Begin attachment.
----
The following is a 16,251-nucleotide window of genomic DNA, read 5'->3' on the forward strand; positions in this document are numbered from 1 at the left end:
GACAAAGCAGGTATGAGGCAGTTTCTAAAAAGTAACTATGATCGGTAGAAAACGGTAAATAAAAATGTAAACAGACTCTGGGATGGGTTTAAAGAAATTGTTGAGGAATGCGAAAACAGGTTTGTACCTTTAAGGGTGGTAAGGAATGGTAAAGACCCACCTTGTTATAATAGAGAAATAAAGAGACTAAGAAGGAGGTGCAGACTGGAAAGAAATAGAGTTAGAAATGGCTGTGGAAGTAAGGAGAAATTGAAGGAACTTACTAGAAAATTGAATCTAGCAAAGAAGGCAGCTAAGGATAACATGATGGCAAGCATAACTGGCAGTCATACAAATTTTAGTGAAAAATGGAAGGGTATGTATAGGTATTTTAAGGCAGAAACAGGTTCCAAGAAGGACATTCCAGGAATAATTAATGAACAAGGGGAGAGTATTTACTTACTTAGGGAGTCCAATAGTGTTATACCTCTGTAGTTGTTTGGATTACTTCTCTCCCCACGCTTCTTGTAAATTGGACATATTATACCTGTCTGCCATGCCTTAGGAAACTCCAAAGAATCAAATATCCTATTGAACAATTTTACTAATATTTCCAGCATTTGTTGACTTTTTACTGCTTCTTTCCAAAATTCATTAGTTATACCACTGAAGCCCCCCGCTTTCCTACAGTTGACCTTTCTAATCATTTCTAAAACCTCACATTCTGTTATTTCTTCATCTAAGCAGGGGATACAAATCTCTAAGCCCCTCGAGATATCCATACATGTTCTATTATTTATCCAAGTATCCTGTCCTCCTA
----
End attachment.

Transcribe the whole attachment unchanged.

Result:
The following is a 16,251-nucleotide window of genomic DNA, read 5'->3' on the forward strand; positions in this document are numbered from 1 at the left end:
GACAAAGCAGGTATGAGGCAGTTTCTAAAAAGTAACTATGATCGGTAGAAAACGGTAAATAAAAATGTAAACAGACTCTGGGATGGGTTTAAAGAAATTGTTGAGGAATGCGAAAACAGGTTTGTACCTTTAAGGGTGGTAAGGAATGGTAAAGACCCACCTTGTTATAATAGAGAAATAAAGAGACTAAGAAGGAGGTGCAGACTGGAAAGAAATAGAGTTAGAAATGGCTGTGGAAGTAAGGAGAAATTGAAGGAACTTACTAGAAAATTGAATCTAGCAAAGAAGGCAGCTAAGGATAACATGATGGCAAGCATAACTGGCAGTCATACAAATTTTAGTGAAAAATGGAAGGGTATGTATAGGTATTTTAAGGCAGAAACAGGTTCCAAGAAGGACATTCCAGGAATAATTAATGAACAAGGGGAGAGTATTTACTTACTTAGGGAGTCCAATAGTGTTATACCTCTGTAGTTGTTTGGATTACTTCTCTCCCCACGCTTCTTGTAAATTGGACATATTATACCTGTCTGCCATGCCTTAGGAAACTCCAAAGAATCAAATATCCTATTGAACAATTTTACTAATATTTCCAGCATTTGTTGACTTTTTACTGCTTCTTTCCAAAATTCATTAGTTATACCACTGAAGCCCCCCGCTTTCCTACAGTTGACCTTTCTAATCATTTCTAAAACCTCACATTCTGTTATTTCTTCATCTAAGCAGGGGATACAAATCTCTAAGCCCCTCGAGATATCCATACATGTTCTATTATTTATCCAAGTATCCTGTCCTCCTA